Gore’s Disservice

From the standpoint of the popular vote the 1960 presidential election between then Senator John Kennedy and Vice-President Richard Nixonwas far closer than the razor thin 2000 election between Vice-President Al Gore and Governor George W. Bush. Kennedy won the popular vote in 1960 by 119,000 compared to the 545,000 margin for Gore in 2000. In addition, the total vote count was only 69 million in 1960 compared to the 105 million voters in 2000. A change of only a modest number of votes in Illinois and Texas (the home state of the vice-presidential candidate Lyndon Johnson) would have swung the election to Nixon.

Although there were some issues of fraud particularly in John Daly’s Chicago, Nixon conceded rather quickly. The day after the election, Nixon gave a conditional concession that the Kennedy campaign dismissed as insufficient. A little later, Nixon sent a concession telegram. The Kennedy campaign was still upset, considering the modest gesture small and lacking in class. Nonetheless, Nixon conceded and despite some continuing disputes led by the Republican Party, the decision was settled without the same prolonged tension the country suffered in 2000.

It is unclear why Nixon conceded. Was he really concerned about the consequences of tearing the country apart over a disputed election or did he simply believe that his case had little merit? In truth, elections are like calls by referees in the National Football League. The only way a call is overturned is if the instant replay shows conclusive evidence. In such a disputed election, conclusive evidence is needed and such evidence is hard to come by.

If Nixon had managed to compel an election reversal, Democratic partisans would have been even angrier than Republicans because Democrats would have tasted victory and had it confiscated from them.

Much of the current animosity and acrimony in American politics is the result of the decision by Vice-President Al Gore to vigorously contest the results in Florida in 2000. With each day, tension grew as accusations flew. Despite the eventual gracious concession by Gore, many weeks later, Democrats have been grumbling ever since. The effects are still being felt in the deep anger directed against Bush.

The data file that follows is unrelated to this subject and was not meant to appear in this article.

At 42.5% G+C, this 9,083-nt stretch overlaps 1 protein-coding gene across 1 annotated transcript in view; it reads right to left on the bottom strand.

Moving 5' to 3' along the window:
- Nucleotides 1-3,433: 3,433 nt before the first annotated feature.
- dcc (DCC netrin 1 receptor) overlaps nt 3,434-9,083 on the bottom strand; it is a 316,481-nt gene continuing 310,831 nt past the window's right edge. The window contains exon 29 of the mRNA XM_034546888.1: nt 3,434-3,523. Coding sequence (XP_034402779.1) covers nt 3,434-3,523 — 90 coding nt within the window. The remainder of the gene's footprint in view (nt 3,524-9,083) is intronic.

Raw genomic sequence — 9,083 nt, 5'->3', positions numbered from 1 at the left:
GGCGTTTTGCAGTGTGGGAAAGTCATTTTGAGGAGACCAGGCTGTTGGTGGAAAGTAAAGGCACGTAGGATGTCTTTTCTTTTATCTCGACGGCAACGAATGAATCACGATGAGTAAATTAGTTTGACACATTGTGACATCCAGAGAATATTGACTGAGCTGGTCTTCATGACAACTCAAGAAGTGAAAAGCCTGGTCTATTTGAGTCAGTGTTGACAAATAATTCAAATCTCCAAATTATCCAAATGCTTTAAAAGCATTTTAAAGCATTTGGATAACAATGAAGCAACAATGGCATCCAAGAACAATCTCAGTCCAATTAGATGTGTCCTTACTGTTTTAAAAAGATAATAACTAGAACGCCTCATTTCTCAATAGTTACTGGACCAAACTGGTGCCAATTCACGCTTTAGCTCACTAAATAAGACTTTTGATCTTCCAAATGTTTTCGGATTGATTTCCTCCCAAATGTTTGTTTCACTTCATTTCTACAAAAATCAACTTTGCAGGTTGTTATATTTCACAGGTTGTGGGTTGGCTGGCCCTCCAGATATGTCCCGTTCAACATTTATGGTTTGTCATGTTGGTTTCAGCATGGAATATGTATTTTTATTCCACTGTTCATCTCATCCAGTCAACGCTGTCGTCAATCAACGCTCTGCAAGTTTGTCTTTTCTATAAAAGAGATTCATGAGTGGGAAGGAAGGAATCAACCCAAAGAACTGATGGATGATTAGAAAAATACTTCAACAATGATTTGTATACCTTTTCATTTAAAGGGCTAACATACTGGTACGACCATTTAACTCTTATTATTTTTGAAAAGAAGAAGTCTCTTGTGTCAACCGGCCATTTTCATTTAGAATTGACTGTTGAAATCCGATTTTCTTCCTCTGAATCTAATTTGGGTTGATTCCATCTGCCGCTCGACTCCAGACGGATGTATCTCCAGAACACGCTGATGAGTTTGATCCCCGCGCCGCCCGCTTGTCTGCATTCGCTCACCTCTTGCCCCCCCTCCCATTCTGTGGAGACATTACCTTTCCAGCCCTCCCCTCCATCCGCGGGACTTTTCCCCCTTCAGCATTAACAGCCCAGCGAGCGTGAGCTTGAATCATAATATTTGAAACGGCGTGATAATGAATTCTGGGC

Reasonable people can agree and disagree with George Bush’s policies, but certainly his choices fall within the mainstream of choices presidents in the past have made. George Bush instituted tax cuts, but there were smaller in nature and more progressive than those initiated by Ronald Reagan. Bush may have deployed troops without the authorization of the United Nations, but Clinton deployed military forces to Bosnia not only without such authorization, but with nary an argument that US vital interests were involved. Moreover, Bush asked for a received authorization from Congress for his actions in Iraq.

Within the scope of recent presidential decisions, Bush, especially in the context of the attack on US soil by terrorist, Bush actions could even be characterized as moderate. Bush and the US military have shown far more concern about avoiding civilian casualties than previous administrations and certainly more than other countries.

The current sharp divisions in the country, may not be a direct consequence of Gore’s selfish decision to contest the 2000 election, but Gore’s decision certainly pried any gaps wide open. Richard Nixon had many faults, and Watergate revealed many of them. He was forced to leave office in 1974 in disgrace for his mendacity. However, he at least had to good sense to concede a close election, despite personal misgivings. Unfortunately, Gore did not exhibit similar character, and did the country a cruel disservice.

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